The story progresses in an Inglourious Basterds fashion, which is to say a bit of revisionist history, but what can you expect when you mix Nazis and zombies? I won’t go into the gory details, but Popkes has written a clever, fun story that has an appropriately chilling ending. I’m sure this one will be nominated for some kind of award.

“A History of Cadmium” by Elizabeth Bourne is the first sale by a painter turned writer; I’ve noticed over the years that often, SF artists are also good writers (like Greg Bear and George Barr, to name two—in fact, Greg is much better known for his writing), but sadly, the reverse isn’t often true. In this story we learn something of the painter’s art and how inseparable art and artist are in the end.

Perhaps you have to be raised by a painter, as I was, to really see the depth of this story—but I think not. Cadmium Ross’s mother, Cassandra, was a legendary painter who worked, it appears, in a hyper-realist style, where the “images were razor sharp; real life wasn’t as clear”—and, it appears, that applied to her personal life as well. Cadmium (named after the range of colors using that poisonous metal, mostly yellows and reds) is recently divorced and, in what appears to be a reaction to her mother, does not paint at all, but works in clay—and unglazed pottery at that.

The story is one of love, passion and loss—isn’t that just how it goes?—and is well and truly told; non-artists too can recognize the themes and emotions exposed here. And in Cassandra’s greatest painting (named Cadmium, same as the daughter and protagonist), the reader can find an echo of M.R. James’s “The Mezzotint” (or “The Doll’s House,” as those two are basically the same story), perhaps more effectively told here. Possibly because of resonances with my own life, I found this story very affecting.*

*(Montague Rhodes James was an Eton and Cambridge academician who wrote some truly chilling ghost stories which were set in modern times (modern for him, at least) instead of ancient times, but he had one curious (to really modern readers) habit: he usually weakened his stories by tacking on some sort of calming or even happy ending—presumably on the theory that he didn’t want the story’s effect to linger—although the images from many of them are among the best horror images the field has produced.)

“The Real Martian Chronicles” by John Sladek is a recently-discovered story by an author who was perhaps never as popular as he should have been. (Look up Mechasm and The Müller-Fokker Effect, for two, if you’re not familiar with Sladek’s work.) This story is dedicated to George Grossmith, Gilbert & Sullivan actor, and his brother Weedon; and for good reason—George liked to put bits of what actors call “business” in his routines, like pratfalls—and there are plenty of pratfalls in this music-hall Mars.

The unnamed protagonist and his family—wife Edna, oldest son Peregrine, and the twins, Jason and Mandy—have recently emigrated from Earth to Mars, and are setting up their prefab home on the banks of one of the canals. They’ve discovered that the best teapot (from the Coronation of Charles III) has been smashed, and not only our hero’s musical saw, but also Peregrine’s collection of acne medicine and one of the ping-pong paddles have gone missing. From there it goes from silly to ultra-silly, in ways I couldn’t possibly describe here—but if you have an ounce of humor in your veins, you’ll enjoy this little diversion. Heck, Ray Bradbury himself would probably enjoy this one.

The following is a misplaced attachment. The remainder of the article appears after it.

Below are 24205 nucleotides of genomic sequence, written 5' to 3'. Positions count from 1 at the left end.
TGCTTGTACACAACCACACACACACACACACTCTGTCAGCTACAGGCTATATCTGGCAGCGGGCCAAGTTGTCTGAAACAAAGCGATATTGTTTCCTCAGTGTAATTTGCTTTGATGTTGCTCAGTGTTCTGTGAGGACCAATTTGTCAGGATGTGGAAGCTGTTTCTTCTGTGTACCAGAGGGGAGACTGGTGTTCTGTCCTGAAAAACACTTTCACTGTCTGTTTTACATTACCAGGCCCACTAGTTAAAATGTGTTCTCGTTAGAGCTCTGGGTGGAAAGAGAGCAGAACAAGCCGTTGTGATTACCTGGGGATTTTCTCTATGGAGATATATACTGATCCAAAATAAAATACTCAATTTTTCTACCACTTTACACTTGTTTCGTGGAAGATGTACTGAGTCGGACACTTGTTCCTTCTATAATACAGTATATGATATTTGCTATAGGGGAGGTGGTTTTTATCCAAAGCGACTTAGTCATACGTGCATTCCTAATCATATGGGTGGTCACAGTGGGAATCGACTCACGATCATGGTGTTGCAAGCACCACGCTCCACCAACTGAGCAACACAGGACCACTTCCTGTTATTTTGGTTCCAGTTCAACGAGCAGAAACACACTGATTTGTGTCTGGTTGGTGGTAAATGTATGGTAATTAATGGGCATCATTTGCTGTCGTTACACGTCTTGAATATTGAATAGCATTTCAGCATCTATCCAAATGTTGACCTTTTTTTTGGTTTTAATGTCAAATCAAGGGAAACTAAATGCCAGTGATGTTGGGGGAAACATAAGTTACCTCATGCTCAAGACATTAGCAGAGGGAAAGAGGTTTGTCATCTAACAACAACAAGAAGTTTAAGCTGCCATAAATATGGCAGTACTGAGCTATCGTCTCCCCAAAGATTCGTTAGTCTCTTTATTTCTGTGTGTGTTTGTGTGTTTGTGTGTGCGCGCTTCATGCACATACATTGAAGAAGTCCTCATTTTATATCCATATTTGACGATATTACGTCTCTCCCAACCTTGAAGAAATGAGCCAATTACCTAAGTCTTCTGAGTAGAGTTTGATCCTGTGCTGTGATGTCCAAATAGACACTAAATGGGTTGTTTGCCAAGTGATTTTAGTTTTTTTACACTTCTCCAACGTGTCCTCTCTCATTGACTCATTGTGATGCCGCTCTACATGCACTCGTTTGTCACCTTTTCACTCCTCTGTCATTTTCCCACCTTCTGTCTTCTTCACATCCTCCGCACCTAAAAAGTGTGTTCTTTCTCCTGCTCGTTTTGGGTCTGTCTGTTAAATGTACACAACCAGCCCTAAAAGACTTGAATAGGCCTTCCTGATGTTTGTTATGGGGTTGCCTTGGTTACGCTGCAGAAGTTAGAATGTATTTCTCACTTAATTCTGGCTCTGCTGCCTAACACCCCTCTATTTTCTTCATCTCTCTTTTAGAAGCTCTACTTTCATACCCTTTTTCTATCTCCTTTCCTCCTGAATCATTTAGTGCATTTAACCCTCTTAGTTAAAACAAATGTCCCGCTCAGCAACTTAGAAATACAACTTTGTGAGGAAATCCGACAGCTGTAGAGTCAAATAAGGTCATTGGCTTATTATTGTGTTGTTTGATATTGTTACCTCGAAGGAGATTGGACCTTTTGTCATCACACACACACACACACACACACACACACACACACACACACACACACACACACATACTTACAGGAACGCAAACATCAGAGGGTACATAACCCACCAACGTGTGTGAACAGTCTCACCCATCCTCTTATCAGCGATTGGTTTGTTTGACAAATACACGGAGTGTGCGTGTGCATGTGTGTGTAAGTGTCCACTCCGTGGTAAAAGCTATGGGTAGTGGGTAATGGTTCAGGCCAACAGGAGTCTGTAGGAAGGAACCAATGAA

“Remotest Mansions of the Blood” by Alex Irvine concerns one Arthur Lindsay who lives in a somewhat mythical Latin American town named Caracol, just outside of the jungle. There has recently been an earthquake, and a number of the buildings in town have fallen down, with a concordant loss of life; Arthur’s building itself did not escape the quake, and now slumps together in a somewhat pyramidal shape.

Arthur has come to the town in search of Adventure; he sees himself in his mind’s eye as some kind of pith-helmeted explorer, braving the swamps and jungles in search of he knows not what, but it may involve Love. And love, for Arthur, always involves a woman with a name which is a variant of Mary (you know, mother of Christ). In this case, it’s Maria Rios and, though he hasn’t spoken to her, she is well aware of his fixation on her.

But Arthur, Maria and Caracol itself are all in that indefinite part of Latin America which exists on no map; perhaps it exists only in 1940s movies full of sensual Latina women, exiled and drunken remittance men and fortune hunters, swarthy natives and drums in the night. Outside of town there are seven (or more) Mansions of Blood, where Maria’s would-be suitors duel to the death and dead people await reanimation by their grieving loved ones.

It’s all kind of vague, and although well written, doesn’t really hit me as well as I’d like. While I can recognize the quality of the writing, it’s not the kind of story I’m fond of; in fact, I think of this type as an old F&SF-style story. Again, it is well written, just not for me.

“Seven Sins for Seven Dwarves” by Hilary Goldstein takes the Snow White fable and turns it on its ear. Simply put, there’s no Disney here, and even the Jacob and Wilhelm Grimm version seems a bit lighthearted compared to this tale. Yes, Snow White was exiled to the forest by her father who couldn’t bear to kill her (see original, not Uncle Walt’s) as his new wife had commanded; yes, there are seven little men who delve all day long; and yes, the seven also sing—but no, Terry Pratchett, they don’t sing the “hi ho” song all day. Here, they are named by the number of their birth: Unus, Duollo, Tria, Equatto, Quin, Hex and September.